The Door by Magda Szabo is another TBR for me, but again, apparently super awesome. I definitely want to read it soon! Szabo was a Hungarian writer, and the main character of The Door is a writer too! The book tells about the strange relationship of a writer and her housekeeper (a very fascinating woman), and is set in Hungary.
Ah Prague! I had so many expectations for you, and so little time to truly explore! When you're in a city like Prague with three other girls who all have their own agenda, it's hard to truly experience the city. I definitely felt that Prague was magical, but I'm not sure if that's because it WAS, or because I WANTED it to be. That just means that I have to come back alone to find out!
The Three Golden Keys is a picture book written and illustrated by the amazingly talented Peter Sis. I remember it from my childhood, though we never owned it (we were a library family). A few weeks ago, my mother impulsively looked it up on Amazon and now WE FINALLY OWN A COPY. It is AMAZING and STUNNING and MAGICAL and basically the reason for my high expectations for Prague.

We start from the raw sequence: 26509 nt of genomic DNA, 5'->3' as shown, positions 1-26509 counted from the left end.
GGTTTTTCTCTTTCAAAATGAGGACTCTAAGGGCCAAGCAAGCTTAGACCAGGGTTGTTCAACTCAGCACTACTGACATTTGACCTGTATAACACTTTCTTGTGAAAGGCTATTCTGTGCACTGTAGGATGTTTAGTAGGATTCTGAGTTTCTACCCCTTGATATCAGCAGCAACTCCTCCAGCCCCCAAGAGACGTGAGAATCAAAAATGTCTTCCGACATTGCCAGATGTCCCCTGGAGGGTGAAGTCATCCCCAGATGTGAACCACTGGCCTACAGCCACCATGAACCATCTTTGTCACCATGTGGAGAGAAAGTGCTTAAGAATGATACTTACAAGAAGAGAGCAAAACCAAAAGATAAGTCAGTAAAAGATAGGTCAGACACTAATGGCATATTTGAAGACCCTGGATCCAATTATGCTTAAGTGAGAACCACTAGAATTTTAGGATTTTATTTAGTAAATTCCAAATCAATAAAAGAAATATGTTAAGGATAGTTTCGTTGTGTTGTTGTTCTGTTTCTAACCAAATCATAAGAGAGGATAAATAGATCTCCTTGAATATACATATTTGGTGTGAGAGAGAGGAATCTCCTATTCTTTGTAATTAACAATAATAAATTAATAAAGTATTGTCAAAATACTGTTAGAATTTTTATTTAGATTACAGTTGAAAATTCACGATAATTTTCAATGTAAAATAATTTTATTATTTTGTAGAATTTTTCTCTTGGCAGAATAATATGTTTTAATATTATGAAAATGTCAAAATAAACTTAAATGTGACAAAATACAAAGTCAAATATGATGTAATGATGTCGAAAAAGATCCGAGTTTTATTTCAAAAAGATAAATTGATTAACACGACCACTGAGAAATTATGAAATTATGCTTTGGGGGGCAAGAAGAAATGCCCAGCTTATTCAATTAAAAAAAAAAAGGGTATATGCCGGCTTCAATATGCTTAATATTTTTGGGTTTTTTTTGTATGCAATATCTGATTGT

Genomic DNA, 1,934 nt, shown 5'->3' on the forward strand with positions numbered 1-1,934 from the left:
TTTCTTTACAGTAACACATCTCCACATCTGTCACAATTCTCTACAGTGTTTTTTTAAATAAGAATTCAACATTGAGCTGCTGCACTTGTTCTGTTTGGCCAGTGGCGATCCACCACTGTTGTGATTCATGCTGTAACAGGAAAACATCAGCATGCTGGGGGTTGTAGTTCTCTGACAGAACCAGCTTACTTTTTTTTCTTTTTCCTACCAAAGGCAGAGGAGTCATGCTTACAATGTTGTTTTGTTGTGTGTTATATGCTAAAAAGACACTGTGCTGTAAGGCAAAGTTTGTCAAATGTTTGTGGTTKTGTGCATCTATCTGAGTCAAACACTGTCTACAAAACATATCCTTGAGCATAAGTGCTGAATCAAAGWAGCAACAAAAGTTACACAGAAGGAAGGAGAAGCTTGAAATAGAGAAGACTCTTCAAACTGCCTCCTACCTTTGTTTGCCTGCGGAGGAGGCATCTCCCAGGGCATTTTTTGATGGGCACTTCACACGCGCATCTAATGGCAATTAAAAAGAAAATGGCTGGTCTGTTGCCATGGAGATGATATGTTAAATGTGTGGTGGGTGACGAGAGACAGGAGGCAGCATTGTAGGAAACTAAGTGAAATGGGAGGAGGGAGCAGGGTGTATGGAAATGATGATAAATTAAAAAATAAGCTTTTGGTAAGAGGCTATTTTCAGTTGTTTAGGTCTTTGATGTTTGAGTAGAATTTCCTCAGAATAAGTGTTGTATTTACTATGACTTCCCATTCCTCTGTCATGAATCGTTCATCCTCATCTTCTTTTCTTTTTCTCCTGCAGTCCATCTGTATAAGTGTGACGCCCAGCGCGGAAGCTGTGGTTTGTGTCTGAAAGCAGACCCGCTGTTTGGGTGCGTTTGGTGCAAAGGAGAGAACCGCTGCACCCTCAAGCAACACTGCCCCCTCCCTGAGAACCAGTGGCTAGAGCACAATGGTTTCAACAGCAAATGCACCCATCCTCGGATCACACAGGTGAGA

And then of course, the Daughter of Smoke and Bone series by Laini Taylor are partially set in Prague as well. I adore them, and it was so much fun to stand on the Charles Bridge and imagine that this was where the fights went down. Now I want to reread the series, having actually visited the city, and finally understand her references to buildings and bridges.
Norway was my only other Scandinavian country I visited in all those five months, and I found it to be like Denmark, but more.... natur-y. It's farther north, so you get way smaller cities (like Denmark's are that big haha), and way more arctic forest. We went on a boat cruise up one of the largest fjords and that was absolutely fascinating. The mythology is super cool, and the Norwegians really do love their trolls. I really want to write a book set in a fictionalized version of Scandinavia. *starts plotting*